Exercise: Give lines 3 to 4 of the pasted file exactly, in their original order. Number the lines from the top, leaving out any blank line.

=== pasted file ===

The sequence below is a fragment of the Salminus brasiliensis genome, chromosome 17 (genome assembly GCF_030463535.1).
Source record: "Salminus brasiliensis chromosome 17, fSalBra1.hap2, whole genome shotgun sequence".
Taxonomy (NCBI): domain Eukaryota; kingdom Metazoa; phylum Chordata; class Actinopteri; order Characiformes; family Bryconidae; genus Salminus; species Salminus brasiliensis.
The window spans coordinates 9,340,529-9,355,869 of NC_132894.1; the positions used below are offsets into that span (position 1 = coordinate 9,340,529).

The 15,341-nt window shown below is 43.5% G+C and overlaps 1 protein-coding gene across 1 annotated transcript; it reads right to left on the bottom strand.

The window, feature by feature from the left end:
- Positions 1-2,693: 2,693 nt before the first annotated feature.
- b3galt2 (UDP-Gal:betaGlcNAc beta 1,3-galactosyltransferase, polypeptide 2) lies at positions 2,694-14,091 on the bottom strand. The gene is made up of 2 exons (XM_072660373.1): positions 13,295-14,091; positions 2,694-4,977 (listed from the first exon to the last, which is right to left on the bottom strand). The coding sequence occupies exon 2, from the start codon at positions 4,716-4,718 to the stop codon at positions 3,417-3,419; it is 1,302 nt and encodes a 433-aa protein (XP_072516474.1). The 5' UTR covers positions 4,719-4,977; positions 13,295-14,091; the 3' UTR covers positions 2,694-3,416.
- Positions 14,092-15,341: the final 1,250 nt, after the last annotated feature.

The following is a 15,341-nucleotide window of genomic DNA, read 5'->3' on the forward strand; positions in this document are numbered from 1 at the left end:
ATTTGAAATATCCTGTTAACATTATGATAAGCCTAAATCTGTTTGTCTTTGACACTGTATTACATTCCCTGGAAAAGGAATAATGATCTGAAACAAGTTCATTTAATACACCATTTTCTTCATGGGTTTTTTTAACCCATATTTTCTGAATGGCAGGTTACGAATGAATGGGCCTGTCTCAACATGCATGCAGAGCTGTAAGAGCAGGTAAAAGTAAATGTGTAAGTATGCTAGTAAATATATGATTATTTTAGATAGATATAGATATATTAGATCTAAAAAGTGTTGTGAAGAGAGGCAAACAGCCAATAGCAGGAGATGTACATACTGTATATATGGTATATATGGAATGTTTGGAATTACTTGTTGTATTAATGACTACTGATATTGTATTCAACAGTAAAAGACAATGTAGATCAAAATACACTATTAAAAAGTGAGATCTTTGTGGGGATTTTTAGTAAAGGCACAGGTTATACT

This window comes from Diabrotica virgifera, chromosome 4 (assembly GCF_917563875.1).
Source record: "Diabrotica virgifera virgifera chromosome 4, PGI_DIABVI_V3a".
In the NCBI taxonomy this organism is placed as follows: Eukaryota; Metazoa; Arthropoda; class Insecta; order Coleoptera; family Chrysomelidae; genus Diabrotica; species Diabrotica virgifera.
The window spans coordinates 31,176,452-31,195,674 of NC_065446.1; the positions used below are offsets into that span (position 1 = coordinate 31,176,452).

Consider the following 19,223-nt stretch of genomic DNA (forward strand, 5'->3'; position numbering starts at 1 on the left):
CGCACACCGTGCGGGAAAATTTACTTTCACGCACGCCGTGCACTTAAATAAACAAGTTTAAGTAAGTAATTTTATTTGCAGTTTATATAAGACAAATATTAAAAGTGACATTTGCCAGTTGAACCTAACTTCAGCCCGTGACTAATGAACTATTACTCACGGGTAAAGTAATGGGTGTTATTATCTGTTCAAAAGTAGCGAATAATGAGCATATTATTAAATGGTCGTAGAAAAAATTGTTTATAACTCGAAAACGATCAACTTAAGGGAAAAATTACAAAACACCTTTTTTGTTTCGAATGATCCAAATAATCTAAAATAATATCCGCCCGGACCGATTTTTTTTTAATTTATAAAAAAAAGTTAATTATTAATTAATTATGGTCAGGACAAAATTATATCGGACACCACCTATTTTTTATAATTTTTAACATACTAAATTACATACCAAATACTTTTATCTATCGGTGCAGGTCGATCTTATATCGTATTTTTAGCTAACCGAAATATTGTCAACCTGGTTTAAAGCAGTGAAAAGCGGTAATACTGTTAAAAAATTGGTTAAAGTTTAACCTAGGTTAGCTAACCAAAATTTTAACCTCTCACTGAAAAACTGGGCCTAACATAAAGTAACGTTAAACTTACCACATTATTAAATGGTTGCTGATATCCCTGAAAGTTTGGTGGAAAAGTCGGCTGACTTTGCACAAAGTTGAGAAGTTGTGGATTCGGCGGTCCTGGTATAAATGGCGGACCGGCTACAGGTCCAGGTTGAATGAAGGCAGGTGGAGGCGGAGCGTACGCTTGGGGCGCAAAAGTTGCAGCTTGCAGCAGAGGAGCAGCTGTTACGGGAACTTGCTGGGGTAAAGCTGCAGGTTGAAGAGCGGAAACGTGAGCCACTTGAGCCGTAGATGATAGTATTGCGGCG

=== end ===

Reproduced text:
Taxonomy (NCBI): domain Eukaryota; kingdom Metazoa; phylum Chordata; class Actinopteri; order Characiformes; family Bryconidae; genus Salminus; species Salminus brasiliensis.
The window spans coordinates 9,340,529-9,355,869 of NC_132894.1; the positions used below are offsets into that span (position 1 = coordinate 9,340,529).